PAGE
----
Expanding the R&D Tax Credit to Drive Innovation, Competitiveness and Prosperity
13 Pages Posted: 1 Aug 2007
Date Written: April 2007
The U.S. economy faces a new and formidable competitiveness challenge. Not only has the emergence of a global economy led to the creation of robust new economic competitors, but within the last decade many nations, including most of Southeast Asia and Europe, have made innovation-led economic development a centerpiece of their national economic strategies. Their aggressive use of research and development (R&D) tax incentives is just one indicator of that commitment. Unfortunately, the United States has not kept pace. While we provided the most generous tax treatment of R&D in the late 1980s among OECD nations, by 2004 we had fallen to 17th.
Addressing this new competitiveness challenge will require policy makers to take a host of steps, including improving education and significantly increasing funding for research. Yet while these steps are necessary, they are not sufficient to win the competitiveness challenge. Policy needs to do more than boost the supply of innovation resources (e.g., a better trained workforce and increased basic research discoveries); it must also spur demand by companies to locate more of their innovation-based production in the United States. If the United States is to remain the world's preeminent location for technological innovation (and the high paying jobs that result), Congress will need to significantly expand the Research and Experimentation Tax Credit. To do that Congress should:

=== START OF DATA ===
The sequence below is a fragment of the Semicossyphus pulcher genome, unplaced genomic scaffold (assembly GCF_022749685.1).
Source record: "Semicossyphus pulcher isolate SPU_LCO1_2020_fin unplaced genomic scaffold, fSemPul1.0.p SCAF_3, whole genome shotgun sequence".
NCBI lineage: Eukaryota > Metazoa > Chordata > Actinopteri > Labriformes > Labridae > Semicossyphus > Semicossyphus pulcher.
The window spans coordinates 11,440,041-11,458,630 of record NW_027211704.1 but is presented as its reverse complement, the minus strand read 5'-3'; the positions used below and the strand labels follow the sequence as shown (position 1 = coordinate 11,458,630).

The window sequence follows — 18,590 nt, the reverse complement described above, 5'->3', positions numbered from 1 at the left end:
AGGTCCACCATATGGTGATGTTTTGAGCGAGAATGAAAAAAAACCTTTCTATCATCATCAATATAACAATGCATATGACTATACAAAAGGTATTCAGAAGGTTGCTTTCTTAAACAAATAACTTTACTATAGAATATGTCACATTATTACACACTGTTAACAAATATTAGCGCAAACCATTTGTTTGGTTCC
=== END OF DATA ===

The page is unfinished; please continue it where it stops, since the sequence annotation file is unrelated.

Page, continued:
- Make the R&D tax credit permanent,
- Double the rate of the regular credit from 20 percent to 40 percent,
- Expand the Alternative Simplified Credit,
- Create a flat credit for Collaborative R&D,
- Allow firms to expense in the first year expenditures on research equipment, and
- Exempt the credit from the corporate Alternative Minimum Tax.
Keywords: tax policy, innovation, economics, R&D
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